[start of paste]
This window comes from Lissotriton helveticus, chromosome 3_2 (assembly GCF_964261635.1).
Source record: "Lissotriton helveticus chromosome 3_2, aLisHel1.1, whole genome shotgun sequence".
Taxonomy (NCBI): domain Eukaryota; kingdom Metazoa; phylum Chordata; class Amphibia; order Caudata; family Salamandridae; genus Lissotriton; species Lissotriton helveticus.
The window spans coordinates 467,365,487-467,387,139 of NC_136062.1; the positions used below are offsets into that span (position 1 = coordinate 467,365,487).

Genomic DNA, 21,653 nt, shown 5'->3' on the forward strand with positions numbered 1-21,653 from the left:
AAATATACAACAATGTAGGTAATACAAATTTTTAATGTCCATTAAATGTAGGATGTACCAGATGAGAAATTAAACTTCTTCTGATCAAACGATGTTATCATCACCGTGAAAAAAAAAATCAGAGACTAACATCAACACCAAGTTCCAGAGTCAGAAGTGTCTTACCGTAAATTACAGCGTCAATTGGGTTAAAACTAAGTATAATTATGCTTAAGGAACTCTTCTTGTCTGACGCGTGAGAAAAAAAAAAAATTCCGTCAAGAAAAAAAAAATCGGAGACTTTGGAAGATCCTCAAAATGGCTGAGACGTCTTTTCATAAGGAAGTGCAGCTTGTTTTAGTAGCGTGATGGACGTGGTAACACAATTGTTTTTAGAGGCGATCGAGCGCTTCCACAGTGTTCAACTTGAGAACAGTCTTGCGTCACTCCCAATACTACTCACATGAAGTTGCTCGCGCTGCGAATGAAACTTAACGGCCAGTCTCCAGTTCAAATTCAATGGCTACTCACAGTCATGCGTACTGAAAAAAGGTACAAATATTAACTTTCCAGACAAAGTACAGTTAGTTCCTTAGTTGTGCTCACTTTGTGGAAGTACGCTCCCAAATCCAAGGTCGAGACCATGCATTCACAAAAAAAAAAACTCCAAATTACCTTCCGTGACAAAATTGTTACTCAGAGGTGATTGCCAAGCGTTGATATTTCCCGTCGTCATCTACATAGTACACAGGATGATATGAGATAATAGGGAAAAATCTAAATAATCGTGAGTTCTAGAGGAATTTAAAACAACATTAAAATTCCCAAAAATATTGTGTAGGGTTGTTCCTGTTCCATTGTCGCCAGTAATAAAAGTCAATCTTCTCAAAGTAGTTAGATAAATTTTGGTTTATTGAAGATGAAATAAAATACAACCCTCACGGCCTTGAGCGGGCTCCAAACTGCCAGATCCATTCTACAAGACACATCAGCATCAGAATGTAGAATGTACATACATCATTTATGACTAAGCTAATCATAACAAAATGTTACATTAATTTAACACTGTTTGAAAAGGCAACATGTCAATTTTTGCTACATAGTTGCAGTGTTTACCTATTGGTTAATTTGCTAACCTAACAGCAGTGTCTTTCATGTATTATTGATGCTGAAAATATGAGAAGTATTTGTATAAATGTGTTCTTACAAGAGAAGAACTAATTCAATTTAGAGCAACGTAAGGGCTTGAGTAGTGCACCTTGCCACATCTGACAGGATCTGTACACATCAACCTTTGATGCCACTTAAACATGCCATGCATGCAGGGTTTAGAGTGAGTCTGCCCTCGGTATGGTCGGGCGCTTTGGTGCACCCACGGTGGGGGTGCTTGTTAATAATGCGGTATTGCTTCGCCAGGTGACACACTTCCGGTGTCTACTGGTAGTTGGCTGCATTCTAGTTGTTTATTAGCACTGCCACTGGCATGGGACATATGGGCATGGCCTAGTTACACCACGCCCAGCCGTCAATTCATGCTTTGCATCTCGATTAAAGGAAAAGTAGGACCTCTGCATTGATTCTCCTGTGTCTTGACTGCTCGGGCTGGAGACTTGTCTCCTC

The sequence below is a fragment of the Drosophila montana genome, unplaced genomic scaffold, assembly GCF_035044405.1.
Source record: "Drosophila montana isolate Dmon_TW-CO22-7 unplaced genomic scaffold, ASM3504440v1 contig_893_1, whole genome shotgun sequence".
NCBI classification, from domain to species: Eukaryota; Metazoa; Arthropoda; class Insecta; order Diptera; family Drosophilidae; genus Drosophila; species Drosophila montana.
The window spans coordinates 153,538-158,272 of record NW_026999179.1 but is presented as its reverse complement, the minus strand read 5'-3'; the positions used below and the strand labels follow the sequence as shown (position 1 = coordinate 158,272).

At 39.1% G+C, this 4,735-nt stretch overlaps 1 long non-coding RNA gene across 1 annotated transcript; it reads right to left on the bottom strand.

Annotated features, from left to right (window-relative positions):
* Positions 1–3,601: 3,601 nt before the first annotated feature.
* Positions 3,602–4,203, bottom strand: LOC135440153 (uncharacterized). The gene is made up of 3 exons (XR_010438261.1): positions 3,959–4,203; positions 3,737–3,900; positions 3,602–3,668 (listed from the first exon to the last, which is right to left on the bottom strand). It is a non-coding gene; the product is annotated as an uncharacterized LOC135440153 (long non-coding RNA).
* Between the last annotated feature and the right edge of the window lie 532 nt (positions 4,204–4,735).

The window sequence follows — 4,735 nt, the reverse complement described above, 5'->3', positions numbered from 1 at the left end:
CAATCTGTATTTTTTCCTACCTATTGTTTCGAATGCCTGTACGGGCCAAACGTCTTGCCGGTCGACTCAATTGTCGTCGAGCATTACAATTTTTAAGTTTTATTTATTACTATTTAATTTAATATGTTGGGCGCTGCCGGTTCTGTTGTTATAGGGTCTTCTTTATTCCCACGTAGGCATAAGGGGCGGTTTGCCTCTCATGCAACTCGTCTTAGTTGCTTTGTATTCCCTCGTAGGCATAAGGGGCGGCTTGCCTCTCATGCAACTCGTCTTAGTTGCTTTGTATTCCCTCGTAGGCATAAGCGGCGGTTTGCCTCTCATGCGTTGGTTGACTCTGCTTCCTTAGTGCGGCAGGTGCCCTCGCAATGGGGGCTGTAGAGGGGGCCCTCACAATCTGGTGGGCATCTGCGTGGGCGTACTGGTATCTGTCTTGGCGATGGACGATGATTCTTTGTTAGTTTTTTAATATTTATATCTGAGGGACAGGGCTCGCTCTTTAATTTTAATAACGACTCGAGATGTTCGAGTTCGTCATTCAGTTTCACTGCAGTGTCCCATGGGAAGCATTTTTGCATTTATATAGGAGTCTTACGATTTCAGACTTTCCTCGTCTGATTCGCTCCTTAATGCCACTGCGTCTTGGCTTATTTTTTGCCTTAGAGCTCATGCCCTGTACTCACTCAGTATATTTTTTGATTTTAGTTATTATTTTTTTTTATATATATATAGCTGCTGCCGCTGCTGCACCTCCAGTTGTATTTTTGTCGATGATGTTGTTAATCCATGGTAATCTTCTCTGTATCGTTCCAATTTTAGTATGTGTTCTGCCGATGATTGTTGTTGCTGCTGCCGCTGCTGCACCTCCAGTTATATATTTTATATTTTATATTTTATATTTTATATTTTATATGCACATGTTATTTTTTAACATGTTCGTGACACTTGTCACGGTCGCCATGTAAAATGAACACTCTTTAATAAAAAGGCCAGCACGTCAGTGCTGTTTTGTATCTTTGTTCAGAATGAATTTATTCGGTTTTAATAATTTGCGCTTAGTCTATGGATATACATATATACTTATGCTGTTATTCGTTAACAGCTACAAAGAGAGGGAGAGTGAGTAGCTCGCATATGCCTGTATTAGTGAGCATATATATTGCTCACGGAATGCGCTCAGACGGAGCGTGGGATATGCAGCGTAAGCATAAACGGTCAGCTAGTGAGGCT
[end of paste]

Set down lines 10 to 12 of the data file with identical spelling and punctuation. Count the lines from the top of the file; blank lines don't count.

The window spans coordinates 153,538-158,272 of record NW_026999179.1 but is presented as its reverse complement, the minus strand read 5'-3'; the positions used below and the strand labels follow the sequence as shown (position 1 = coordinate 158,272).

At 39.1% G+C, this 4,735-nt stretch overlaps 1 long non-coding RNA gene across 1 annotated transcript; it reads right to left on the bottom strand.

Annotated features, from left to right (window-relative positions):